DARPA Looks for Cargo for the Launch Challenge Competition

DARPA plans to prove short notice launches can happen 1 photo
Photo: DARPA
As it becomes more and more obvious that the future of humanity acn be found in space, companies in the aerospace industry, be it private or state-backed, are looking for ways to drastically increase the number of launches they can perform.
Now that the floodgates of rocket reusability have opened, the next target is a fast turnaround to allow for an increase oin the number of payloads being taken to orbit or elsewhere.

On its part, DARPA is trying to accelerate things through the Launch Challenge, a competition aimed at demonstrating that launch capabilities on short notice can be in the benefit of the nation’s defense strategy.

DARPA says that it currently takes ten years to build, test, and launch a spacecraft. The competition is meant to show that, with enough exercise, payloads could be sent to orbit on extremely short notice, with no prior knowledge of the payload, destination orbit or launch site. And then do it again days later.

As per the regulations of the challenge, teams will receive a few days' notice to the first launch site. Following the first launch, they await info on the second location. All of this is supposed to take place at the end of next year.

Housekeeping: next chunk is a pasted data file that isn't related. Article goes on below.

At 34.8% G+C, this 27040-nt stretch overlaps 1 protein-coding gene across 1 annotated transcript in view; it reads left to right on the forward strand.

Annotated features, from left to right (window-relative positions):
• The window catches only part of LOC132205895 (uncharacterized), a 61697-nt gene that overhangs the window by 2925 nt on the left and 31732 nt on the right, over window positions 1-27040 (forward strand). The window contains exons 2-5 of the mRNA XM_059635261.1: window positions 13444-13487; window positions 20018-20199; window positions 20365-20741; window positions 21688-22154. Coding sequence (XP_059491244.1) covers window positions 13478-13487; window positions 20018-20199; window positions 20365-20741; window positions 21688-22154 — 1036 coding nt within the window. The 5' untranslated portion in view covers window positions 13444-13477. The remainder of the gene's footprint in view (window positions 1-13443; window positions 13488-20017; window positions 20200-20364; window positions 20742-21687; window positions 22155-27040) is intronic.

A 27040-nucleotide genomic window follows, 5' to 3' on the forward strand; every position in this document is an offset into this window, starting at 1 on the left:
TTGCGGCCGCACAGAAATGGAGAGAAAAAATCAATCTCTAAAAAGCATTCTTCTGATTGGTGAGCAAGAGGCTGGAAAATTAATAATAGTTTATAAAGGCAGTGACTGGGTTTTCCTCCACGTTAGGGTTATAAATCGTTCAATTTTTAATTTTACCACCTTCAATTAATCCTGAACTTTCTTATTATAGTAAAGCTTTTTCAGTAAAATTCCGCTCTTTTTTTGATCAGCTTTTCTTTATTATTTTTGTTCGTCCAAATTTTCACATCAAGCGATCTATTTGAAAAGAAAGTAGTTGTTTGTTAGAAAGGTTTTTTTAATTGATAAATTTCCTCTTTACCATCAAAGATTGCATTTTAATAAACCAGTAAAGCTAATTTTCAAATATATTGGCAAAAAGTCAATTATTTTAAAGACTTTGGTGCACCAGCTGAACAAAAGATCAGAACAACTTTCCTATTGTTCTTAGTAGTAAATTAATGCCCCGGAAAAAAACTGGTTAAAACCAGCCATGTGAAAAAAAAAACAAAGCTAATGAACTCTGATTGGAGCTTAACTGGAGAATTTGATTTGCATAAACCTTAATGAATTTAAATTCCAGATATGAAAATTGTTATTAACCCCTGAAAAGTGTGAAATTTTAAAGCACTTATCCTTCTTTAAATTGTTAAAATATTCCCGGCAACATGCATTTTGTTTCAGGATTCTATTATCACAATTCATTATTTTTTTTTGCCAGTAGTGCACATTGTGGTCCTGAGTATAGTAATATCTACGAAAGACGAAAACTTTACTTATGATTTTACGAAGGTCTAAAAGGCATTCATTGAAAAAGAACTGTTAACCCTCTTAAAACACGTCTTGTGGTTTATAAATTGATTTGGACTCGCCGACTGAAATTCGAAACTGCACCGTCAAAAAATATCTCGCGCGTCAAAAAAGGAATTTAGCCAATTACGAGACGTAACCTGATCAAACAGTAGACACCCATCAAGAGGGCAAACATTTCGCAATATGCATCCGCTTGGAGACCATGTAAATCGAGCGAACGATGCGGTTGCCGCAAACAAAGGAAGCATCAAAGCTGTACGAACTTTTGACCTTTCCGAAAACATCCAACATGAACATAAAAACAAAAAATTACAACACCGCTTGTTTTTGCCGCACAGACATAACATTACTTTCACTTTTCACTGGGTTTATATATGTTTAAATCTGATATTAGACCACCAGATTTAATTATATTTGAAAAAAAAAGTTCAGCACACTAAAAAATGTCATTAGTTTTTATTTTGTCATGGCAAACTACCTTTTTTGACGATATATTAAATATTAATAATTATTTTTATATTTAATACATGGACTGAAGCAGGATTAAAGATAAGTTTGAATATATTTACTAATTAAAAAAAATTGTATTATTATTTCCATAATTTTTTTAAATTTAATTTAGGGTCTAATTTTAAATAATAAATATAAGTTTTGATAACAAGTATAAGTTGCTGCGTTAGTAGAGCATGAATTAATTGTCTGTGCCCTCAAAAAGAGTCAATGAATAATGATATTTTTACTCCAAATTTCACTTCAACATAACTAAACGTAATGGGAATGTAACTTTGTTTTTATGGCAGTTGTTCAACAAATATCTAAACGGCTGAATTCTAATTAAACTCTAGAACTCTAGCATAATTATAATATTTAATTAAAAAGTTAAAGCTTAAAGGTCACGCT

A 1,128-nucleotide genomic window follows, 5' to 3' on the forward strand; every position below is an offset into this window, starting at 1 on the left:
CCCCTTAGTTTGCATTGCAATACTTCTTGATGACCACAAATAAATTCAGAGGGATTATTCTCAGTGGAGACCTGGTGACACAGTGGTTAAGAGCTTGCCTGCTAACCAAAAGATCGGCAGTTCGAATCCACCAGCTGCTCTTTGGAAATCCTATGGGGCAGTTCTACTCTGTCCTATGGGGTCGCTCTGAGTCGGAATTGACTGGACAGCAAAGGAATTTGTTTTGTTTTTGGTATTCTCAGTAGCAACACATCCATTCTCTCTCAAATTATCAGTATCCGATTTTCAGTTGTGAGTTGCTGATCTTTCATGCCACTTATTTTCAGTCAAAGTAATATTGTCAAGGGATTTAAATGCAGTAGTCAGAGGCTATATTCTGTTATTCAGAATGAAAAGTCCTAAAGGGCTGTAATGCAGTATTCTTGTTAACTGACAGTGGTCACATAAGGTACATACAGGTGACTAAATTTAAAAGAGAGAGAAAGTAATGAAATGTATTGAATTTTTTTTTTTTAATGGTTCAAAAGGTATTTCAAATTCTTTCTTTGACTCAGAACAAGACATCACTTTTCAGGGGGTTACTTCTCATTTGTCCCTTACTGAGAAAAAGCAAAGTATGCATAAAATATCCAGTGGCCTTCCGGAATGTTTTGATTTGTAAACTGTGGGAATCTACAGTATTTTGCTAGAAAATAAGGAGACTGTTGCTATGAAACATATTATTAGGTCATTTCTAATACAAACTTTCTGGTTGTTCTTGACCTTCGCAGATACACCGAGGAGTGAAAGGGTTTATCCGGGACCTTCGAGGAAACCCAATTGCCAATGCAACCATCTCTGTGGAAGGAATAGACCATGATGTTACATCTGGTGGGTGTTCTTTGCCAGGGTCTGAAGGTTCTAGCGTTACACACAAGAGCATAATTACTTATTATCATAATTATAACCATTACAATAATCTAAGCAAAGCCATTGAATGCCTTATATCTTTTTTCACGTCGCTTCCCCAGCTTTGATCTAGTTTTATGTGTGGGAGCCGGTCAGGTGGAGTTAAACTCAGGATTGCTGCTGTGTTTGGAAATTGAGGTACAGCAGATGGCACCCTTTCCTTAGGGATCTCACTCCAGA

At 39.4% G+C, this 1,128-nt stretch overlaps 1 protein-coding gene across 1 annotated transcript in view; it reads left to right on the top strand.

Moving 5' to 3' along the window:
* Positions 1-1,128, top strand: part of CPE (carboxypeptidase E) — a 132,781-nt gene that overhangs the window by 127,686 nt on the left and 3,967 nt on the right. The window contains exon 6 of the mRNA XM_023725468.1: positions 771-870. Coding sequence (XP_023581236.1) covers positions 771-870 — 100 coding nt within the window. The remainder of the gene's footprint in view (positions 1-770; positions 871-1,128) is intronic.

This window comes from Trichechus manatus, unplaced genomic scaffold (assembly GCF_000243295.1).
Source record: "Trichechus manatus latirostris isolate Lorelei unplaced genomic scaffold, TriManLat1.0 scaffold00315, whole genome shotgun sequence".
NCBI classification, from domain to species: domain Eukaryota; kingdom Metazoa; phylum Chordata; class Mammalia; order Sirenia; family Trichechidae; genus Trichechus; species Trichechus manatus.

Until then, in order not to waste several good rocket launches, DARPA said it is looking for organizations interested in having their payload sent up to near Earth orbit. Anything can go, from instrumented mass simulators to fully functional spacecraft, Cubesats and more, it has a weight of maximum 500 kilograms.

“Today, there is a backlog of payloads to be put into orbit,” said in a statement Todd Master, DARPA program manager.

“This is a call for potential payloads that will provide a mutually beneficial arrangement for both the spacecraft developers seeking launch services and the Launch Challenge competitors.The DARPA Launch Challenge provides a vehicle to connect these groups and get payloads on orbit in the next 18 months.”
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About the author: Daniel Patrascu
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Daniel loves writing (or so he claims), and he uses this skill to offer readers a "behind the scenes" look at the automotive industry. He also enjoys talking about space exploration and robots, because in his view the only way forward for humanity is away from this planet, in metal bodies.
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